Nov 25, 2020
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Canadian TV Lost Money In 2013, Ad Revenue Way Down: CRTC

Bad news for people working in Canadian entertainment: TV ad revenue is dropping, and broadcasters are cutting back on original programming.

Canada’s television broadcasters lost money in 2013 amid rapidly shrinking ad revenue, Canada’s telecom watchdog reported Tuesday.

The CRTC said in an annual report that private local broadcasters as a whole lost money last year, with losses before interest and taxes of $2.3 million. The industry had eked out a narrow profit of $22.9 million a year earlier. Ad revenue dropped 4.6 per cent, to $1.94 billion.

The CBC, which last month announced another round of job cuts, saw ad revenue plummet 11 per cent last year, to $311 million, the CRTC said.

Broadcasters are facing unprecedented challenges from new technologies and new media. Besides advertisers shifting revenue from TV to online, services such as Netflix are taking eyeballs away from programmed TV channels.

And now broadcasters find themselves in direct competition for content as well. Following the success of original Netflix programming, media and tech companies are jumping into the game, with AOL, Microsoft and Amazon among the brands now lining up to offer their own online TV shows.

But with ad revenue declining, traditional Canadian broadcasters are investing less in original programming. Private local TV stations reduced spending on original programming by 8.5 per cent last year, to $605 million, the CRTC reports.

The CBC also cut back on its programming spending, dishing out $724.6 million in 2013, down some 8 per cent from $786 million a year earlier, according to CRTC numbers.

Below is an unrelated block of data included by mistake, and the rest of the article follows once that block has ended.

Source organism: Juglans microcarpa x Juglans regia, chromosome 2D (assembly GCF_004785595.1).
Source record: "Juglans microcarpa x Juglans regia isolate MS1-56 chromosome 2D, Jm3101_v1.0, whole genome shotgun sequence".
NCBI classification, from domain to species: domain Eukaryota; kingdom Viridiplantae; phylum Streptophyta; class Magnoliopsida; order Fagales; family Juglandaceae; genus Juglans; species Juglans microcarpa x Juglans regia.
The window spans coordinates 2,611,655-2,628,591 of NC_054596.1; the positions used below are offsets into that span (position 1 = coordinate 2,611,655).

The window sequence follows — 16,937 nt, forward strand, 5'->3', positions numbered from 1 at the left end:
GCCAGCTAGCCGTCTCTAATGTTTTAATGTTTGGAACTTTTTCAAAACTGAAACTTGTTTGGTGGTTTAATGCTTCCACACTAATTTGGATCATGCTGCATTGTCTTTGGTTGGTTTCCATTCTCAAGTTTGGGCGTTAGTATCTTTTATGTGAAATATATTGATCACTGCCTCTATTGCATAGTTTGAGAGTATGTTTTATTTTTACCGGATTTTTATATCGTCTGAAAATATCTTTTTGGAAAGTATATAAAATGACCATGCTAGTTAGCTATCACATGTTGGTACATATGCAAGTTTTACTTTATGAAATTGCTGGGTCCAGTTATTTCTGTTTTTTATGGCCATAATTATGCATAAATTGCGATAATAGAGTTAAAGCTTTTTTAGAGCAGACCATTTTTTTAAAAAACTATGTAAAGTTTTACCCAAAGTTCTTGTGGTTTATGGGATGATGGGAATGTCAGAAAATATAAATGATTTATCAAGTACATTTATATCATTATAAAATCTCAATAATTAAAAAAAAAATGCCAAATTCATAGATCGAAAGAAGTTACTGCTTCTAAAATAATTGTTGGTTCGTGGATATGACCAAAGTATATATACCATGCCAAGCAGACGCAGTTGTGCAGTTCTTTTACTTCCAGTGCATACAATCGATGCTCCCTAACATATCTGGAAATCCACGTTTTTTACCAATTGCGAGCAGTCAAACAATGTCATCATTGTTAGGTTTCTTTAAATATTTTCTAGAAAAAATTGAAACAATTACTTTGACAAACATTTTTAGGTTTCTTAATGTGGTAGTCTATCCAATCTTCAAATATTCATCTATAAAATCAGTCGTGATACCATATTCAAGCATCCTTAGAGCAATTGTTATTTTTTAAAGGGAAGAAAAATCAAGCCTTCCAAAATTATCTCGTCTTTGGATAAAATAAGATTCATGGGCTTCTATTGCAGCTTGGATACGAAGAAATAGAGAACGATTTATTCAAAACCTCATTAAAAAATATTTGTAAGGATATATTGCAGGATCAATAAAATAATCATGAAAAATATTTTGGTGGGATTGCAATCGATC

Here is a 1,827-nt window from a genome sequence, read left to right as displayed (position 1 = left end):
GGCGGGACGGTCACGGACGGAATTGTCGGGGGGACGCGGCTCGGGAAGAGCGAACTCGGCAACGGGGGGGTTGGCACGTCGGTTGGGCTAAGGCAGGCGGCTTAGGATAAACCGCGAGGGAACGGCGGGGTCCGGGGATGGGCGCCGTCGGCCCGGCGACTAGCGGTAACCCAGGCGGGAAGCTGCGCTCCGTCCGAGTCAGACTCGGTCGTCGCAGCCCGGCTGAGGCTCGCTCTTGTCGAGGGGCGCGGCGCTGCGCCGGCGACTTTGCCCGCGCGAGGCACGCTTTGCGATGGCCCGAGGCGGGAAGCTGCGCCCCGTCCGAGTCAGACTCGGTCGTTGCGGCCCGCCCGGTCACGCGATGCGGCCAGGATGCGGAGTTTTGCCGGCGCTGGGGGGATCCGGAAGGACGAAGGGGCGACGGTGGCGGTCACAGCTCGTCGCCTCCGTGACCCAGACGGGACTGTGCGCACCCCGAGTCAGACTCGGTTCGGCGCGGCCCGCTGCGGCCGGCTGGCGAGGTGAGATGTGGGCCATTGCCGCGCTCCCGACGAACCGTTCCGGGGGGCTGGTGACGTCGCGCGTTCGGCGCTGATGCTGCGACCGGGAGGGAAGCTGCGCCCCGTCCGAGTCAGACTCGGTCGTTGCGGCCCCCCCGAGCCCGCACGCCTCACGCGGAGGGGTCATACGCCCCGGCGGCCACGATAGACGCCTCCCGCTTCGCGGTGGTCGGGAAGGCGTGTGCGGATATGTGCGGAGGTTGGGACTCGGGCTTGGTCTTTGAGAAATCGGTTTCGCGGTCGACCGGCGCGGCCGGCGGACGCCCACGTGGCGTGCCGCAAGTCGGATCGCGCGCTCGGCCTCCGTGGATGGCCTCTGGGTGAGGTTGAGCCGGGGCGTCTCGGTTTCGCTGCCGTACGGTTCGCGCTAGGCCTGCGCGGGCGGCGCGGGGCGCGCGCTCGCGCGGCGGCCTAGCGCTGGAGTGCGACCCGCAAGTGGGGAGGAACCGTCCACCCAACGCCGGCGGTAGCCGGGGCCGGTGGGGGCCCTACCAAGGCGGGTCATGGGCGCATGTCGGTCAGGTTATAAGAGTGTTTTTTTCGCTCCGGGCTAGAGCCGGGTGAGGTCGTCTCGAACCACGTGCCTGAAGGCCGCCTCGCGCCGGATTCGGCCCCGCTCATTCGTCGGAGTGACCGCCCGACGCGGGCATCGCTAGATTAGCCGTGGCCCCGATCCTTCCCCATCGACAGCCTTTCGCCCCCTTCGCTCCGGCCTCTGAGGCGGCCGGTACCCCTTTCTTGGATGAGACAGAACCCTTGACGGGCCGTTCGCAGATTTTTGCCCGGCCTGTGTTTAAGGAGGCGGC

Broadcasters’s struggles stand in stark contrast to specialty cable TV, which according to a CRTC report last month, are seeing strong gains. Specialty channels, pay TV, pay-per-view and video-on-demand services have seen average revenue growth of about 7 per cent per year over the past five years, the CRTC said, with revenue surpassing $4 billion last year for the first time.

The Canadian Press reports:

Executives at some of Canada’s biggest media companies say they’re feeling the pinch as major advertisers take their money to social media operators like Facebook and Twitter, leaving the country’s biggest television networks and newspapers with the scraps.
The shift is happening faster than many players expected and is a driving force behind changes across the industry as more Canadians migrate to the Internet for their news and entertainment.

Just a few years ago, the consensus among big media companies was that restrained spending by advertisers would evaporate after the economic downturn and give way to a new era of digital advertising where banner ads on their websites and streaming video commercials would become increasingly lucrative.

What happened was a little more complicated as social media companies swooped into the equation and outside forces like Google’s advertising division attracted a bigger chunk of marketing dollars.

“Deals are being made on a global basis,” said Jack Tomik, chief sales officer at Rogers Media, which owns a slate of television channels and magazines.

“Money is coming out of budgets for a lot of national advertisers before it even gets to this side of the border.”

Deals with social media companies are typically massive in their reach and their costs. Photo app company Instagram secured a $100-million contract with Publicis Omnicom, the world’s biggest advertising agency, that runs for a year. Now Instagram is shopping around month-long advertisement campaigns that cost nearly US$1 million apiece, according to a report in trade magazine Ad Age.

Last month, Keith Pelley, Tomlik’s boss and president of Rogers Media, stood before the CRTC to emphasize what he characterized as a shocking foundational shift.

“The industry is not changing yearly, it is changing monthly, weekly, daily,” Pelley said. “For example, the financial projections we filed in December no longer reflect the current reality.”

Source: Huffington Post

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Front Page, Industry News